In a November 2017 blog post about the consumer decision journey, McKinsey partner Dave Elzinga said platforms and technologies have made it easy for consumers to comparison shop, and social media has brought transparency into what a consumer’s circle of friends, family, associates, and other influencers think and buy. That also means there’s an opportunity for brands to win back some consumer trust if they can appeal to consumers themselves.
Google said second-round research also includes watching product demonstration videos to determine which brand will make the cut.
In an August 2019 blog post, Stephanie Cao, product marketing manager at Google’s online advertising platform AdWords, said 50% of shoppers use online video while in a store to brush up on a product before talking about it with a sales representative. This helps shoppers remember what they’ve learned so far and what information they’re after next. Google says the lesson for brands is to invest in mobile experiences and a machine learning and automation strategy.
“Machine learning can help you understand and predict intent in ways that simply aren’t possible manually,” Google says. “It can also help you find missed or unexpected connections between business goals and the habits of your key customer segments.”
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Google research has also found mobile search queries within stores have grown 15% in recent years. That means they are turning more to their devices for additional help, even after zeroing in on specific brands and retailers.
Before customers come to a store, they are looking for information such as product availability and store hours, which retailers should make easier to find. In fact, Google said 41% of shoppers want retailers to share more about their in-stock inventory.
“Our data also shows that shoppers continue to hunt for deals while they’re in-store, and search online for things like ‘[retailer name] + in-store coupons’ or deal aggregators like RetailMeNot,” Cao wrote. “Help customers get a head start by making this information readily available before they’ve walked through your doors.”
Along the way, customers also leave clues on social media that their needs may be changing, like asking questions about a problem outright or commenting on other users’ posts. They may also pose questions about your competitors.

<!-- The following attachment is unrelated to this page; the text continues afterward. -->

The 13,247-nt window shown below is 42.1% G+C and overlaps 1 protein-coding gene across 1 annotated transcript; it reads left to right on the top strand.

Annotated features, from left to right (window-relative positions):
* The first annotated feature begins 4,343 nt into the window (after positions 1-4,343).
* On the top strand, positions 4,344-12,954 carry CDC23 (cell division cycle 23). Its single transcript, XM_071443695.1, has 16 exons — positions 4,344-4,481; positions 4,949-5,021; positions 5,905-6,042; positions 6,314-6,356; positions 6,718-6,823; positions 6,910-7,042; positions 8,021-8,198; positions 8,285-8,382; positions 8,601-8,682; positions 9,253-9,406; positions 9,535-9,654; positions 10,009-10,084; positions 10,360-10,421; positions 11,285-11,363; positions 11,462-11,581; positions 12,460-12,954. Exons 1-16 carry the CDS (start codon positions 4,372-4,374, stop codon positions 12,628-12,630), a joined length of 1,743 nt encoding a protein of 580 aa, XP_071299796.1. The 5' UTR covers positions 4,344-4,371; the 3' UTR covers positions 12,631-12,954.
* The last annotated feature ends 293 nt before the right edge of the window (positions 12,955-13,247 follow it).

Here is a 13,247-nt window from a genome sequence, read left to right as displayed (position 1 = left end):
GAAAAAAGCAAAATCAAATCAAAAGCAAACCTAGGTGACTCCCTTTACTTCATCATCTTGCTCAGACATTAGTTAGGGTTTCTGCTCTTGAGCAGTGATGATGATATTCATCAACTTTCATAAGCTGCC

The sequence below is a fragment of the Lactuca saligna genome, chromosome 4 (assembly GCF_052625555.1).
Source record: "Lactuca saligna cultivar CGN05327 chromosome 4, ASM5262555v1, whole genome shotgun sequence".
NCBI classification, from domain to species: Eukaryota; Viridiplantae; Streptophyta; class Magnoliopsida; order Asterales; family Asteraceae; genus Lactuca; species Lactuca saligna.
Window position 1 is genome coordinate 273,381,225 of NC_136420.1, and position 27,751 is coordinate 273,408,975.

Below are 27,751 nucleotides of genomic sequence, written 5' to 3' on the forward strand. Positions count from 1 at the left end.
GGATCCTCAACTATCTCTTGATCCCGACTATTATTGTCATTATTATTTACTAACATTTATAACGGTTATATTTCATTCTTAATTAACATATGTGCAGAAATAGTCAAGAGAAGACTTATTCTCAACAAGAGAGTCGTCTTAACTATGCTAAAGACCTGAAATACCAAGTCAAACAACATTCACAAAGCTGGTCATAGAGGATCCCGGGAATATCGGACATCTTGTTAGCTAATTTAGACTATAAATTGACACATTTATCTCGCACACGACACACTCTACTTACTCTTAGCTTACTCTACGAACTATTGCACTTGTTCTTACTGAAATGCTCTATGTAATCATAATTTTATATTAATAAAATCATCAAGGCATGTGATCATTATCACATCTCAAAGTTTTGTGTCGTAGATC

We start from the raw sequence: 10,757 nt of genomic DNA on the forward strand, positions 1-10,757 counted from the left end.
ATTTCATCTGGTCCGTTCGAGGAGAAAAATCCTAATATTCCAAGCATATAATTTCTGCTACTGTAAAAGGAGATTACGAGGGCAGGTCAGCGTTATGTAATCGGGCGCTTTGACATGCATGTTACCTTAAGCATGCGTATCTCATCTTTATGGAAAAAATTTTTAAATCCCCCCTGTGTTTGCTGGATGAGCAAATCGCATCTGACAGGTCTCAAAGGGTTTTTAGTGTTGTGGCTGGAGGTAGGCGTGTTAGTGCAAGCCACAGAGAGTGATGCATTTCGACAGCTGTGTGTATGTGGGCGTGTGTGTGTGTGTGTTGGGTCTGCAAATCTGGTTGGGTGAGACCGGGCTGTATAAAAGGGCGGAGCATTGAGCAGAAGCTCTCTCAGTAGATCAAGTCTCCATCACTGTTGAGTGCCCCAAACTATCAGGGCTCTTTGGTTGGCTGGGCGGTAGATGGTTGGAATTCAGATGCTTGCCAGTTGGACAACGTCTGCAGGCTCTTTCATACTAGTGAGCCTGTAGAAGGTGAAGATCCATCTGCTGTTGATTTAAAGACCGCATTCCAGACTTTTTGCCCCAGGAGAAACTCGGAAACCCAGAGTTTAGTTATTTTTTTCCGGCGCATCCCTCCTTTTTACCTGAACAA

By tracking these hints, brands can better determine which prospects are moving toward a purchase or will be in the market for new goods and services soon. Social media monitoring tools can help brands stay on top of these conversations.
That’s according to the education platform the Digital Marketing Institute, which says social signals for B2B brands also include announcements of new senior executives, which may indicate pending budget changes, or office expansion, which signals growing business needs.
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For a large B2B purchase, customers also use the research and comparison stage to contact sales reps for personalized demonstrations. This is where Pardot says data collected by a marketing automation tool can help sales reps target their conversations with those buyers to ensure the demo is valuable for each prospective customer.
B2C customers may also look for additional information directly from brands. By creating content like videos that answer consumer questions, brands can greatly increase the odds of conversion. According to a stat from Neil Patel, founder of digital marketing consultancy NP Digital, product videos are hugely successful brand assets that can increase the likelihood of purchase anywhere from 64 to 85%.
In B2B specifically, prospective buyers will also have to loop in senior management as they move closer to a decision.
“Any purchase that involves a monetary investment is going to require sign-off by C-level execs, so your buyers are going to begin focusing on content that contains information about pricing, ROI, and the bottom line to justify their expenditure,” Pardot says.
Brands can help usher this process along by creating content that speaks to those executives about the benefits of a specific product or service and addresses early concerns like onboarding or customer service.
Finally, it’s the moment brands and consumers alike have been waiting for: The customer knows which product or service is right for their individual needs and is prepared to click “buy." This is also the point brands can get specific with their sales pitches to encourage buyers to close the deal.
While it may be harder to follow the buyer journey than ever before, brands nevertheless have plenty of opportunities to engage customers through each stage of awareness, research, and education. A hard sales pitch that pushes customers down the proverbial funnel doesn’t cut it anymore. Instead, it’s the brands that invest in tools to identify and track prospects, as well as in the content to answer their questions along the way, that are poised to not only generate sales in the near term, but loyal customers over the long haul.
Last updated on August 16th, 2022.